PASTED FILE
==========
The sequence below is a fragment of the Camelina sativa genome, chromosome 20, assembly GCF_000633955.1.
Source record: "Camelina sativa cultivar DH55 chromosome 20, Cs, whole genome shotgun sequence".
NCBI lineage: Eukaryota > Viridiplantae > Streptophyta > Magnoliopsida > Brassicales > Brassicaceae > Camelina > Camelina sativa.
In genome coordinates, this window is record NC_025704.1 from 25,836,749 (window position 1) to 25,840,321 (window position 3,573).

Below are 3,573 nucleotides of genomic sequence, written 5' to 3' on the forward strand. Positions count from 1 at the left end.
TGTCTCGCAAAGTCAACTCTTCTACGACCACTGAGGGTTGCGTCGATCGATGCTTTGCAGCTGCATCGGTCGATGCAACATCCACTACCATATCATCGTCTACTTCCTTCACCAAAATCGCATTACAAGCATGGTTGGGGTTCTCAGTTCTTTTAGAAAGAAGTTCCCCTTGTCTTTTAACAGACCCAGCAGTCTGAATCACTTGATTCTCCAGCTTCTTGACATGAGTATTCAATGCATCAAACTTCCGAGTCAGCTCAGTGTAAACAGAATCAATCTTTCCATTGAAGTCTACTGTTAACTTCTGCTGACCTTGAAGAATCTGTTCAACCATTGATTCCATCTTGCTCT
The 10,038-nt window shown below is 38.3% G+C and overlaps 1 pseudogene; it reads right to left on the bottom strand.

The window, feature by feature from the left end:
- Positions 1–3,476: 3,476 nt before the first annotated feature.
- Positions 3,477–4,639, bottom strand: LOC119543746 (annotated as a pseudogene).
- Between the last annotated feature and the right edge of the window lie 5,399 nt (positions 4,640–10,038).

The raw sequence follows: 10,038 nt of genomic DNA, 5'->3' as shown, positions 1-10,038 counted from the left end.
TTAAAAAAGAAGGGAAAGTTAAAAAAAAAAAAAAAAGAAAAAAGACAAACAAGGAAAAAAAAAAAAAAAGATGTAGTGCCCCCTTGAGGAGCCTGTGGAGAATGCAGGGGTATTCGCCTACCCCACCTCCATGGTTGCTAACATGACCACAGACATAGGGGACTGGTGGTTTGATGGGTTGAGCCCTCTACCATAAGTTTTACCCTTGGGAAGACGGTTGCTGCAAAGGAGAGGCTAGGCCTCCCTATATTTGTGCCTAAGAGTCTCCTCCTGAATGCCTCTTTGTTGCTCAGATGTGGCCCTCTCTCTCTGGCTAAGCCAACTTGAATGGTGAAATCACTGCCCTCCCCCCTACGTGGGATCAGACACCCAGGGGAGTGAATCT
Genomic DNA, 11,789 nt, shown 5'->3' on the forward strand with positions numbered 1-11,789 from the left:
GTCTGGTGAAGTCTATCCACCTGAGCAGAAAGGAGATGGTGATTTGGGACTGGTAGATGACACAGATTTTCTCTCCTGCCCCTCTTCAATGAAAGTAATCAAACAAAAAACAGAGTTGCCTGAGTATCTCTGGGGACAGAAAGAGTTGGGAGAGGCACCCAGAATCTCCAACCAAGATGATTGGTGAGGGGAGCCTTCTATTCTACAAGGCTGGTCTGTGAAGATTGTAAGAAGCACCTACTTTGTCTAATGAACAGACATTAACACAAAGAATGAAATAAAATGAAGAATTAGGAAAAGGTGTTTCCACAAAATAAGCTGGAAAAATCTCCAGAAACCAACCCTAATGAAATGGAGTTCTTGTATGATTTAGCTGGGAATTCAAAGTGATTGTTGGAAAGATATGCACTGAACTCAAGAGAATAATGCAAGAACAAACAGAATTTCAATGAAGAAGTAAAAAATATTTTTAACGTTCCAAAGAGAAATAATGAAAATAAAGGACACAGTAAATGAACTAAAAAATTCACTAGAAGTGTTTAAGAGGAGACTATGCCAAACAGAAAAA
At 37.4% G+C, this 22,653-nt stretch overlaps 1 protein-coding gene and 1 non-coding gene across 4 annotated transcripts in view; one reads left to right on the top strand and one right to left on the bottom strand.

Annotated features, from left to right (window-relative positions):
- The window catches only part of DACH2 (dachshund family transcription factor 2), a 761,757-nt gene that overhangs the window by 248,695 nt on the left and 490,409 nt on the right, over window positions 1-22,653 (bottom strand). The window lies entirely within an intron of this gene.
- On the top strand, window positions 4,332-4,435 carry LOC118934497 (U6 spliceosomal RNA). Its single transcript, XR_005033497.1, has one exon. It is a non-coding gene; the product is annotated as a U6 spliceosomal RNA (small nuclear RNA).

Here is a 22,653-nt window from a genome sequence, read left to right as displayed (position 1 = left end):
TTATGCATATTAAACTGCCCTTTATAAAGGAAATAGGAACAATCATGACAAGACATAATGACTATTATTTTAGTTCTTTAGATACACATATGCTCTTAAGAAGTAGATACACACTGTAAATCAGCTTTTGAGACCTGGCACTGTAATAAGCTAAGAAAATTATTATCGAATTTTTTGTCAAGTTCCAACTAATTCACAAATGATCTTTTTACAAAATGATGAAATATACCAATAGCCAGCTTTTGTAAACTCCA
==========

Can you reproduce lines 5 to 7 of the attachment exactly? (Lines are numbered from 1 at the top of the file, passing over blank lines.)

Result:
Below are 3,573 nucleotides of genomic sequence, written 5' to 3' on the forward strand. Positions count from 1 at the left end.
TGTCTCGCAAAGTCAACTCTTCTACGACCACTGAGGGTTGCGTCGATCGATGCTTTGCAGCTGCATCGGTCGATGCAACATCCACTACCATATCATCGTCTACTTCCTTCACCAAAATCGCATTACAAGCATGGTTGGGGTTCTCAGTTCTTTTAGAAAGAAGTTCCCCTTGTCTTTTAACAGACCCAGCAGTCTGAATCACTTGATTCTCCAGCTTCTTGACATGAGTATTCAATGCATCAAACTTCCGAGTCAGCTCAGTGTAAACAGAATCAATCTTTCCATTGAAGTCTACTGTTAACTTCTGCTGACCTTGAAGAATCTGTTCAACCATTGATTCCATCTTGCTCT
The 10,038-nt window shown below is 38.3% G+C and overlaps 1 pseudogene; it reads right to left on the bottom strand.